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I have the following scenario: there are a database that generates a new logTable every year. It started on 2001 and now has 11 tables. They all have the same structure, thus the same fields, indexes,pk's, etc.

I have some classes called managers that - as the name says - manages every operation on this DB. For each different table i have a manager, except for this logTable which i have only one manager.

I've read a lot and tried different things like using ITable to get tables dynamically or an interface that all my tables implements. Unfortunately, i lose strong-typed properties and with that i can't do any searches or updates or anything, since i can't use logTable.Where(q=> q.ID == paramId).

Considering that those tables have the same structure, a query that searches logs from 2010 can be the exact one that searches logs from 2011 and on.

I'm only asking this because i wouldn't like to rewrite the same code for each table, since they are equal on it's structure.


I'm using Linq to SQL as my ORM. And these tables uses all DB operations, not just select.

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How are tables named? (e.g. Log_2011, Log_2010) –  as-cii Aug 25 '11 at 12:55
@AS-CII Yes, just like that (Log_2009, Log_2010, Log_2011 and on) –  AdrianoRR Aug 25 '11 at 13:20

3 Answers 3

up vote 0 down vote accepted

As long as each of your queries return the same shape, you can use ExecuteQuery<Log>("Select cols From LogTable" + instance). Just be aware that ExecuteQuery is one case where LINQ to SQL allows for SQL Injection. I discuss how to parameterize ExecuteQuery at http://www.thinqlinq.com/Post.aspx/Title/Does-LINQ-to-SQL-eliminate-the-possibility-of-SQL-Injection.

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yes, i was wondering if i should do the ExecuteQuery way. However, isn't Linq's proposal not to use direct sql queries? I think kind goes on the wrong path. Nevertheless, i might end up using it, since there's no direct input that could inject my code. –  AdrianoRR Aug 26 '11 at 15:36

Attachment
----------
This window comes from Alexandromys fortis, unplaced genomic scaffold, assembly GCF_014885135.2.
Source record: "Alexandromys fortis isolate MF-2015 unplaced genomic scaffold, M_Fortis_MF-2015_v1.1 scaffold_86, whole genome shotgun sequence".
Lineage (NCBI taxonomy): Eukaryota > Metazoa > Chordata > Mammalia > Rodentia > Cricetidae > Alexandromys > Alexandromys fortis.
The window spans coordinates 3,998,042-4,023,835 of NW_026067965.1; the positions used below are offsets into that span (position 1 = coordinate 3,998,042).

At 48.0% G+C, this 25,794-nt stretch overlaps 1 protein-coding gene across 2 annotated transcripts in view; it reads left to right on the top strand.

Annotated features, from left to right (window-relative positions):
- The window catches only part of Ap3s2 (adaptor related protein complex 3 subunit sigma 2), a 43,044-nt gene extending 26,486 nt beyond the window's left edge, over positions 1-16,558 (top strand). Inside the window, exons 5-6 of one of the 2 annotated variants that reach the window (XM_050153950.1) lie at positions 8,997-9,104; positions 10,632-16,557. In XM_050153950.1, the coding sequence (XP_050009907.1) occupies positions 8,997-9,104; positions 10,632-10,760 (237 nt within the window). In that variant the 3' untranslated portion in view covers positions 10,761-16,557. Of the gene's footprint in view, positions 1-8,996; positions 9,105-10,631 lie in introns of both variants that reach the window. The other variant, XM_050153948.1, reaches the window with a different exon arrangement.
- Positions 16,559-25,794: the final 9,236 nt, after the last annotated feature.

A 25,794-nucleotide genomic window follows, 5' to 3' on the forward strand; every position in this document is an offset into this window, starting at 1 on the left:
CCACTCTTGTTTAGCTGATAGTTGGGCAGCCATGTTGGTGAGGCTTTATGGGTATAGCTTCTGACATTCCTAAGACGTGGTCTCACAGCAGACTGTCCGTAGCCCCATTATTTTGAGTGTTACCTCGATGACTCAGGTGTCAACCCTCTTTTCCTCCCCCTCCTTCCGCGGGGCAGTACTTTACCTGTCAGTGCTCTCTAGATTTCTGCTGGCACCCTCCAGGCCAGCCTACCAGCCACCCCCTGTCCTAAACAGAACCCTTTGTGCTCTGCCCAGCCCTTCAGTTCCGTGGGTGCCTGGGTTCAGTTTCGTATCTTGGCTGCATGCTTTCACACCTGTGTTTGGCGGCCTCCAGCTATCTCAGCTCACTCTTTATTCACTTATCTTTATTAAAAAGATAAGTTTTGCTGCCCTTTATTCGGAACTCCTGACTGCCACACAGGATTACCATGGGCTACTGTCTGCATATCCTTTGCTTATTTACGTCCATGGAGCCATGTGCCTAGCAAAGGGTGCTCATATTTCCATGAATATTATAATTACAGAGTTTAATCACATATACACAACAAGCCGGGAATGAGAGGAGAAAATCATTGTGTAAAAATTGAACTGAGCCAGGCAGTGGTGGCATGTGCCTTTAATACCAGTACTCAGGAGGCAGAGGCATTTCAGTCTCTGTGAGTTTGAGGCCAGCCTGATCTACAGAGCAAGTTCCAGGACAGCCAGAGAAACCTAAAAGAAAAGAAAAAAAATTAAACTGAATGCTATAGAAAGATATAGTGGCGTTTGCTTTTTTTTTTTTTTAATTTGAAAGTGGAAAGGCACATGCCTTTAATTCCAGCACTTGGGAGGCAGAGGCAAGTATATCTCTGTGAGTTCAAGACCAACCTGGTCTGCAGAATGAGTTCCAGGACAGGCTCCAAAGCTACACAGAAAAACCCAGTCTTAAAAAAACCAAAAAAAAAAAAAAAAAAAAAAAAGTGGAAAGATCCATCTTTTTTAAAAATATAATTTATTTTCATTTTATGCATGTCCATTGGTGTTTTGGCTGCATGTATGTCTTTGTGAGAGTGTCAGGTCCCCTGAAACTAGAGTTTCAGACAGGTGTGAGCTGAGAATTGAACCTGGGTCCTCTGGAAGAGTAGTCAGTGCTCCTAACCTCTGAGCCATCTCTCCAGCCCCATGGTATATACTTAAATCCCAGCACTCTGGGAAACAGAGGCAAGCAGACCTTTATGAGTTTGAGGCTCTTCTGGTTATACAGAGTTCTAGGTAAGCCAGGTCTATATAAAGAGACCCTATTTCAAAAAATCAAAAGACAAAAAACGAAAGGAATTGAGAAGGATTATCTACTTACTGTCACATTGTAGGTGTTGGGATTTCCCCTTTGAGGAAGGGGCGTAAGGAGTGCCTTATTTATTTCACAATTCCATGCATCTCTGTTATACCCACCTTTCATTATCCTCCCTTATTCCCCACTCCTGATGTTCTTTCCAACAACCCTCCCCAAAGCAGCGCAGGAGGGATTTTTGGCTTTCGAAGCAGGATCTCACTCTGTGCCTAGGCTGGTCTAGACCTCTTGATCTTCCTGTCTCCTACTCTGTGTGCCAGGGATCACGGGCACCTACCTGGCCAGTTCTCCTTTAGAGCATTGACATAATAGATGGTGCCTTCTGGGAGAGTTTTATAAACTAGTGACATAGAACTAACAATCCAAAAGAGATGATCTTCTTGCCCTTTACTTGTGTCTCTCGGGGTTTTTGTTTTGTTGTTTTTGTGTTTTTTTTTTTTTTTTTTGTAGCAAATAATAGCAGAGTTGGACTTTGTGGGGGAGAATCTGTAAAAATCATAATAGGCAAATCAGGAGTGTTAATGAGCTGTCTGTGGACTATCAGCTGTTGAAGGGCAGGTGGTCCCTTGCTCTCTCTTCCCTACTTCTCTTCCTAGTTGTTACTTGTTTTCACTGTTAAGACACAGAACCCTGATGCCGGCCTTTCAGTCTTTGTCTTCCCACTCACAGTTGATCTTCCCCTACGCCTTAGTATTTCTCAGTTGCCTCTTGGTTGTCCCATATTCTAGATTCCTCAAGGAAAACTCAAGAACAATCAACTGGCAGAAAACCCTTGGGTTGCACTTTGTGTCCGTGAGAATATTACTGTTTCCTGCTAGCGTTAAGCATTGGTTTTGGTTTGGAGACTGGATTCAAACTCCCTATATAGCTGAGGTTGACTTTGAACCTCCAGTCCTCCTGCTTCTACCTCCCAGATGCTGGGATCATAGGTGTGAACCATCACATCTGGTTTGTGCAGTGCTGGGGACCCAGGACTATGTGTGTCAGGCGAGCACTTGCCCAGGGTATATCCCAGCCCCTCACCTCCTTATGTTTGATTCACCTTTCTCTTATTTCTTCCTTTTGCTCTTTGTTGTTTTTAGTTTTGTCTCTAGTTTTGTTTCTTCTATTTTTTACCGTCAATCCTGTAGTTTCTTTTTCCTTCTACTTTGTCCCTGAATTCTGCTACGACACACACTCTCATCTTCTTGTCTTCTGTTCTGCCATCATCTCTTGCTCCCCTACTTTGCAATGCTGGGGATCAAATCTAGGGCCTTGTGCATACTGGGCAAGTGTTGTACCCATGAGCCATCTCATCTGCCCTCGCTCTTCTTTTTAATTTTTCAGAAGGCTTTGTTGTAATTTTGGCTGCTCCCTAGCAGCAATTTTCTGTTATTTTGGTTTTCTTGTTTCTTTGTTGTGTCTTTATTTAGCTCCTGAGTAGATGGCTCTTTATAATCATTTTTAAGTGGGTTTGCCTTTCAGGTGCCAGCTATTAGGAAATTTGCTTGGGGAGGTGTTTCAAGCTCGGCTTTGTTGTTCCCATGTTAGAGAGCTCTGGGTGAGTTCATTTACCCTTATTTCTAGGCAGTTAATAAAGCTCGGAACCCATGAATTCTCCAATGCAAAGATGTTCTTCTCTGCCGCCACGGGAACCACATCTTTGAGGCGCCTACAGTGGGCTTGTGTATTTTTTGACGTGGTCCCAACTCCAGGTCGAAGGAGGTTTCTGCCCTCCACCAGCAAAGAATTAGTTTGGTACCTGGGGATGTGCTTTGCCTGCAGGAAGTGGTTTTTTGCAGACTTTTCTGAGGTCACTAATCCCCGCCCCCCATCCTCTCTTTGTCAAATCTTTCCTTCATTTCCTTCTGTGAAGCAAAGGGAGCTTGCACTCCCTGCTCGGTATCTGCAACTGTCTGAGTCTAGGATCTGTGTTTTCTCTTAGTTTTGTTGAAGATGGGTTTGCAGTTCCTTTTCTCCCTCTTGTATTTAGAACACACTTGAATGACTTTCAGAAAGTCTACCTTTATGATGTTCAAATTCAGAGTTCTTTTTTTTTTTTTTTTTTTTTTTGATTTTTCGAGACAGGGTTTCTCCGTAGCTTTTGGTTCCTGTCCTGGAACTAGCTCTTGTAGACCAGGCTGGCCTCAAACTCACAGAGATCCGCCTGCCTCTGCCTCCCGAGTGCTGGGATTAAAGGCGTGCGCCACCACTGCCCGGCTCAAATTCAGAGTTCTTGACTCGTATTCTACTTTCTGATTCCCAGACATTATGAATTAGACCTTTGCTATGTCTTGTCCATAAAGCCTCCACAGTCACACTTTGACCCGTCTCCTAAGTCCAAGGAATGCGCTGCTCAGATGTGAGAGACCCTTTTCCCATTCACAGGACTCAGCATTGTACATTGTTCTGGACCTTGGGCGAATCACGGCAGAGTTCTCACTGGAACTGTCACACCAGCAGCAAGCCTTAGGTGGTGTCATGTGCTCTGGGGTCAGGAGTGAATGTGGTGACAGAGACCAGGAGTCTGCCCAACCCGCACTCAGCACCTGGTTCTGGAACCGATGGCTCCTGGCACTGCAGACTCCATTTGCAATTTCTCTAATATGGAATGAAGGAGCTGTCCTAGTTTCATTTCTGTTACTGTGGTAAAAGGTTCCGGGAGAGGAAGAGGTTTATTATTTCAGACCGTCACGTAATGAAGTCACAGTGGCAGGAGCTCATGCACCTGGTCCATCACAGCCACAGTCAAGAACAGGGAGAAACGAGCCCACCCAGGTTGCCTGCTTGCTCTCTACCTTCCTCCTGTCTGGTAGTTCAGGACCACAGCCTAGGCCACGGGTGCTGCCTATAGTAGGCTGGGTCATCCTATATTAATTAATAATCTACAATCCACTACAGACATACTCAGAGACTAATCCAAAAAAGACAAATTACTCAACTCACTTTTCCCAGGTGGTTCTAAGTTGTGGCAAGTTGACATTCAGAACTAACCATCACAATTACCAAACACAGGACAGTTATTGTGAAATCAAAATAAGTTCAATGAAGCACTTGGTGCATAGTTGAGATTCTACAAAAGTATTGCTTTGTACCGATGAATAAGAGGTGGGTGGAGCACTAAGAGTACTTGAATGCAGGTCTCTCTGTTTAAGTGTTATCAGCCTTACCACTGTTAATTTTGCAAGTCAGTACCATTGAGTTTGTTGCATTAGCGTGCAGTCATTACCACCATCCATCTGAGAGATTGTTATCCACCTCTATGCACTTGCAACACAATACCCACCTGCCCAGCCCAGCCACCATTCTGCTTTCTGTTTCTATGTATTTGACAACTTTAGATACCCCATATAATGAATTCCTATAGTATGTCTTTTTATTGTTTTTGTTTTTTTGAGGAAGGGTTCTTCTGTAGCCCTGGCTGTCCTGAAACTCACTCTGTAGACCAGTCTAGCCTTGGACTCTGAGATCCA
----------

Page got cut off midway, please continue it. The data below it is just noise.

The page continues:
True, ExecuteQuery is not LINQy, but sometimes you have to do what you have to do. If you want to go even more dynamic, consider the following post: weblogs.asp.net/davidfowler/archive/2010/08/02/… –  Jim Wooley Aug 26 '11 at 15:54

Consider putting all your logs in one table and using partitioning to maintain performance. If that is not feasible you could create a view that unions all the log tables together and use that when selecting log data. That way when you added a new log table you just update the view to include the new table.

EDIT Further to the most recent comment:

Sounds like you need a new DBA if he won't let you create new SPs. Yes I think could define an ILogTable interface and then make your log table classes implement it, but that would not allow you do GetTable<ILogTable>(). You would have to have some kind of DAL class with a method that created a union query, e.g.

public IEnumerable<ILogTable> GetLogs()
    var Log2010 = from log in DBContext.2010Logs
                  select (ILogTable)log;